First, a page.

The Solipsist’s Sister by Wes Schofield

For Ashley, without whom I would not exist.

Sean told her this morning that she didn’t exist.

“Ellie, did you know you’re simply a corporeal manifestation of my own imagination. Once I’m out the door, the second you are out of my mind you will cease to be. Poof.”

Then he gave her that smirk he always did and bolted for the bus.

From behind the screen door she watched him sprint half a block before the bus finally stopped to let him on. Ellie loved her older brother very much, but he was getting to be a real jerk.

Ellie went into the kitchen and poured herself some cereal. She added the milk and stirred the bowl with her spoon. It was Corn Bran and to her it tasted best a little soggy. She hoped she wouldn’t disappear before lunch. It was her turn to play at the block station.

Ellie attempts to speed the soggifying process along by drowning her Corn Bran in the milk but the buoyant crispy pillows are a resilient part of a balanced breakfast.

A sound comes down through the ceiling. It travels along the hallway and onto the stairs.

Ellie knows this is her mother walking on the hardwood in heels. “Ellie, sweetie, are you ready?”

“I’m still eating.”

“Well could you hurry up? I’m late for my meeting.” These words accompany her mother in the kitchen and into her view. Today she is wearing a long grey skirt with a dark jacket. Her hair is cut short in a neat brown bob. Ellie thinks her mother is the most beautiful woman in the world.

“You’re not eating, you’re just sitting there.”

“I can’t eat them yet, they’re still too crunchy.”

“I thought the crunch was what you liked about them.”

“No, what I like is they don’t go super soggy so fast and make mush.”

“Oh?”

“I like them best when they are only slightly soggy but still kind of crunchy.”

“So where are they now?”

“The soaking stage.”

While her mother pours herself a cup of coffee Ellie takes one of the maize and fibre filed bites and chomps it quickly so as not to allow the saliva from her own mouth to influence the independence of the test bite.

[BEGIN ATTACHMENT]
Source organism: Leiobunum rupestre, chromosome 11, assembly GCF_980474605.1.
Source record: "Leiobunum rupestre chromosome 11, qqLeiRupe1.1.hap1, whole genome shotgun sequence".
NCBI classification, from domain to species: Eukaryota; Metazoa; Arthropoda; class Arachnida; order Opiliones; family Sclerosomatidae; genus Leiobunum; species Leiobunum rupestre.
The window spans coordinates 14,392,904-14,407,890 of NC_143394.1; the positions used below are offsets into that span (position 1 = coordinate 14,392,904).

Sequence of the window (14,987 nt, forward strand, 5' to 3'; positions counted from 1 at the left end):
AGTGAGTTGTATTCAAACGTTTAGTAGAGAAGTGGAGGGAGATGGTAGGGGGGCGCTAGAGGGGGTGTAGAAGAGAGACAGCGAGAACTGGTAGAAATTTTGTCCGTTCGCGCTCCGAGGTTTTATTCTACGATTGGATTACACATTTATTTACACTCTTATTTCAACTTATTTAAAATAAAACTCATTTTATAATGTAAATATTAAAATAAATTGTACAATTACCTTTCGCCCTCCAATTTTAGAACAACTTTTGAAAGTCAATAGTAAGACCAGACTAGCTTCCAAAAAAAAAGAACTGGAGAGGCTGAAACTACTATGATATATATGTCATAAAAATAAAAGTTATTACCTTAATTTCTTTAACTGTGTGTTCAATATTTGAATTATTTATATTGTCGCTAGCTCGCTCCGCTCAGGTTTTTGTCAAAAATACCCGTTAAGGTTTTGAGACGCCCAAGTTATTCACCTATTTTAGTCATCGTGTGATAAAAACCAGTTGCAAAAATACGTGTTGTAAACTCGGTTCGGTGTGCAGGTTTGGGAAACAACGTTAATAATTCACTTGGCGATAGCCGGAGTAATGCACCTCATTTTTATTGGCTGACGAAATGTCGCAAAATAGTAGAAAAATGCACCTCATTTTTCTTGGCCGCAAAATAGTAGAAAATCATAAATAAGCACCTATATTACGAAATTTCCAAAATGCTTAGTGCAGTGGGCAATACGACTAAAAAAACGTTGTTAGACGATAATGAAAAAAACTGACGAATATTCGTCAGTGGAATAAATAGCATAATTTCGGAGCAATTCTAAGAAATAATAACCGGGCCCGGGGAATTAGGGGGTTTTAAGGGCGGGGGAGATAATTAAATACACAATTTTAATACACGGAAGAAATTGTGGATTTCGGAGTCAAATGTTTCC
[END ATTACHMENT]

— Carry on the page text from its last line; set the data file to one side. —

Almost but not quite. She takes a spoonful of the cereal and tips it back slowly into the bowl.

“Mom, Sean says I don’t exist.”

“Yes dear, none of us do. Suddenly he’s a solipsist.”

“What’s that mean ‘solipsist’?”

“It means he’s sixteen and no longer gives a crap that the rest of us have lives or problems of our own to contend with.”

“That’s not very nice.”

“No, it isn’t.”

Ellie’s mother finishes her cup and checks her watch. “Alright. Time’s up.”

Ellie takes a bite of her cereal. Perfect. It’s ready. She shovels the corn Bran voraciously into her yap.

“Let’s go.”

“Mmmph…” Ellie replies, her mouth filled with cereal and a line of milk dripping from her chin.

“Ellie, I’m going to be late. Ellie.”

Her mother is at the door holding out her daughter’s yellow butterfly zip-up sweater. “Come ON!”

Ellie stuffs her face with another spoonful and looks over to her mother flustered and pleading, but there is no swaying her. Another three seconds and she will be hauled out the door while her sublimely saturated cereal is left alone at the table to turn into an inedible bowl of milky mush.

Pooh, how unfair. So rather than allow such a hideous fate to be realized, Ellie let’s slip the veil of her encompassing unreality down into the vacant ether of truth. Finally, able to enjoy the ever so satisfying smooshy crunch of her Corn Bran.

In peace.

Then as she slides the last morsel of her breakfast onto her spoon and up to her widening jaw, Ellie herself ceases to be, along with the chair where she sits, the table, the spoon, and the bowl with the last few drops of sweet brown speckled milk.

Only one little golden brown nugget remains slowly rotating in the everything and the nothing.

Waiting, resting, before starting again the great task of rebuilding the vast expanse of stars, planets and little Ellie Mae June who may eat her breakfast once again. This time on a Saturday, watching cartoons with no silly interruptions.

Wes is a theater major who is currently working in other things (I believe some sort of construction.) He has been writing a lot of nice science fiction lately and once I saw a play he wrote and it blew my brains out.

Wes was my first writing partner. We made a comic together in grade 4 and 5 called Double Trouble. We were pretty much the coolest dudes in class for a few weeks. Look at us now.

Comments

One Comment so far. Leave a comment below.
  1. ramjohnston,

    Hey this fantastic! Loved your story, too. Was that your only favourite cereal?

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